10/23/2012 03:39 pm ET Updated Dec 23, 2012

The Debates and Our Lonely Constitution

Six hours of election debates are now over. Six hours of national discourse fundamental to our democracy, yet our Constitution was mentioned only once -- by Mitt Romney. Even then, it was referenced as a rhetorical mantelpiece, not as a point of debate.

Our Constitution deserves more and so do the voters.

The Constitution and the rights it guarantees remain as relevant today as when the document was signed 225 years ago. As important as jobs, energy and foreign policy, our Constitution is just as important even if it is not in the headlines every day.

Here's what we did and didn't learn on some key constitutional issues.

Illegal Drone Strikes -- The president's ability to order the killing of people overseas -- including American citizens -- without a trial or hearing of any sort went unchallenged in Monday night's debate. Romney said he supported drone strikes and President Obama just pivoted away.

LGBT Equality -- Millions of Americans are denied fundamental rights simply because of who they are. The ability to marry and to have protection from job discrimination was ignored during the debates.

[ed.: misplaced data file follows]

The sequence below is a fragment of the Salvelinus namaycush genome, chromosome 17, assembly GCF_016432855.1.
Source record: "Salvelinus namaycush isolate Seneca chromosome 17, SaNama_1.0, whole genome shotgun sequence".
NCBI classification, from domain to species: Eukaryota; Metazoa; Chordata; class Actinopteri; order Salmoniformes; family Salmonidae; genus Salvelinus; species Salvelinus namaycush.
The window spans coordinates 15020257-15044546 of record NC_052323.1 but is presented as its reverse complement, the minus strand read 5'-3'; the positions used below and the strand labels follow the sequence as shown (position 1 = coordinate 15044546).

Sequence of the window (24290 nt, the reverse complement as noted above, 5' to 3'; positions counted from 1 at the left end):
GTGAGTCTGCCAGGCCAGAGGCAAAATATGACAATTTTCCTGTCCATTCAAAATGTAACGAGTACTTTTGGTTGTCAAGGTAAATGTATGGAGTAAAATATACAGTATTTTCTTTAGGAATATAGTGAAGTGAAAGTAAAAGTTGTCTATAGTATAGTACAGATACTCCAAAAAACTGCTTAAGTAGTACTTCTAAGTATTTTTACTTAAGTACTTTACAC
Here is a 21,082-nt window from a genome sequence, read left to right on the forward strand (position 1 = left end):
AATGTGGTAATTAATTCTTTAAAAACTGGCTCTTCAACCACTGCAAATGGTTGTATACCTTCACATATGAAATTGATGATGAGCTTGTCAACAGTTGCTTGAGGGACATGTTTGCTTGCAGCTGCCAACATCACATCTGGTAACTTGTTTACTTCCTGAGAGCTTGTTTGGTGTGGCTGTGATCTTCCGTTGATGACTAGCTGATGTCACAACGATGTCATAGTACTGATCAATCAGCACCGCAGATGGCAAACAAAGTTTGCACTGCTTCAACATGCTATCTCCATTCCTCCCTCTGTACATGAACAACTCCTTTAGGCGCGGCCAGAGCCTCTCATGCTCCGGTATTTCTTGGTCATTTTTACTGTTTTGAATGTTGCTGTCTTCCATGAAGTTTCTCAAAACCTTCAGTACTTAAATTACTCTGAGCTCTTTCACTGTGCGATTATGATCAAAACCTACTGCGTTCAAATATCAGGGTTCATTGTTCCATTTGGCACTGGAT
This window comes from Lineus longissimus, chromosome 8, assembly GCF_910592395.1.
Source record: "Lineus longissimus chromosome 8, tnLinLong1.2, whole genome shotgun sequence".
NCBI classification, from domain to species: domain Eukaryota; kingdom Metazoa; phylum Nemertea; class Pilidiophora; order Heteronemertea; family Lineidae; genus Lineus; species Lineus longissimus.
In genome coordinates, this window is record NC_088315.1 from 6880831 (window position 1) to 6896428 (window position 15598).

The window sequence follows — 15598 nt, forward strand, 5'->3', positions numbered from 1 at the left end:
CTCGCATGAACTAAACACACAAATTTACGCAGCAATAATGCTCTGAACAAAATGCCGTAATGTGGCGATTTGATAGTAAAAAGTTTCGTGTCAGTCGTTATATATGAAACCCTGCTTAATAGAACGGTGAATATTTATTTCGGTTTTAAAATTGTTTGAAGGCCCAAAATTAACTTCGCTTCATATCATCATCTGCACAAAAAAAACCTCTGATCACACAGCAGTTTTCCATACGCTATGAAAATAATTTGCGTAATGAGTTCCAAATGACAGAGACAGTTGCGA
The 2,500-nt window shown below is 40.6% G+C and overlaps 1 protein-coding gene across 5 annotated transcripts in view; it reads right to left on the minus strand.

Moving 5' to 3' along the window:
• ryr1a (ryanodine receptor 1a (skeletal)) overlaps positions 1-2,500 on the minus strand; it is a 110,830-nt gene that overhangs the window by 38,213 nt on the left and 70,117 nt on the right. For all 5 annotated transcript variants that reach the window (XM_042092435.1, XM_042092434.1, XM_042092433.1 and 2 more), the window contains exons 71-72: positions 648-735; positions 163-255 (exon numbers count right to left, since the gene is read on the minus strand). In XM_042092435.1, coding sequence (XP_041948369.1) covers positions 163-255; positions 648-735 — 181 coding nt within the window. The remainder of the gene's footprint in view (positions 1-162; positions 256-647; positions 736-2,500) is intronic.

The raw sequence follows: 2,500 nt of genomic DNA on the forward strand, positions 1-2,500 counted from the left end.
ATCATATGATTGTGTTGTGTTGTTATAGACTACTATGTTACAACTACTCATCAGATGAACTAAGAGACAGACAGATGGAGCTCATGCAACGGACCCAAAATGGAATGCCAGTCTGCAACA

Immigration -- We know that Romney "likes immigrants," but at the debates he skirted around the fact that he would require millions of young people to "self-deport," despite their full integration into our communities and their significant contributions to the nation.

Women's Rights -- While the Lilly Ledbetter Act and access to contraception came up in the town hall debate, a fuller conversation about Roe v. Wade and its perilous place in a Supreme Court up for grabs never occurred. Vice-presidential candidates Paul Ryan and Joe Biden did directly answer an abortion question from moderator Martha Raddatz, illuminating the views of candidates who would be a heartbeat from the presidency.

Religious Freedom -- We heard Romney say he believes "we must maintain our commitment to religious tolerance and freedom in this country." But that's all we heard -- nothing about how he would ensure that. Obama uttered the word "religious" when talking about other nations and their need for "religious tolerance." A fuller conversation was in order.

Since the candidates and the debate moderators decided not to put the full breadth of constitutional issues at the fore of the national conversation, we will.

From now until the end of the election, ACLU Liberty Watch, our presidential watchdog campaign, will highlight a different constitutional issue every day, including the candidates' respective positions on each one. You can follow us here.

The Constitution can't get lost among the issues of the moment because it is the enduring power of the Constitution that allows us to debate those issues.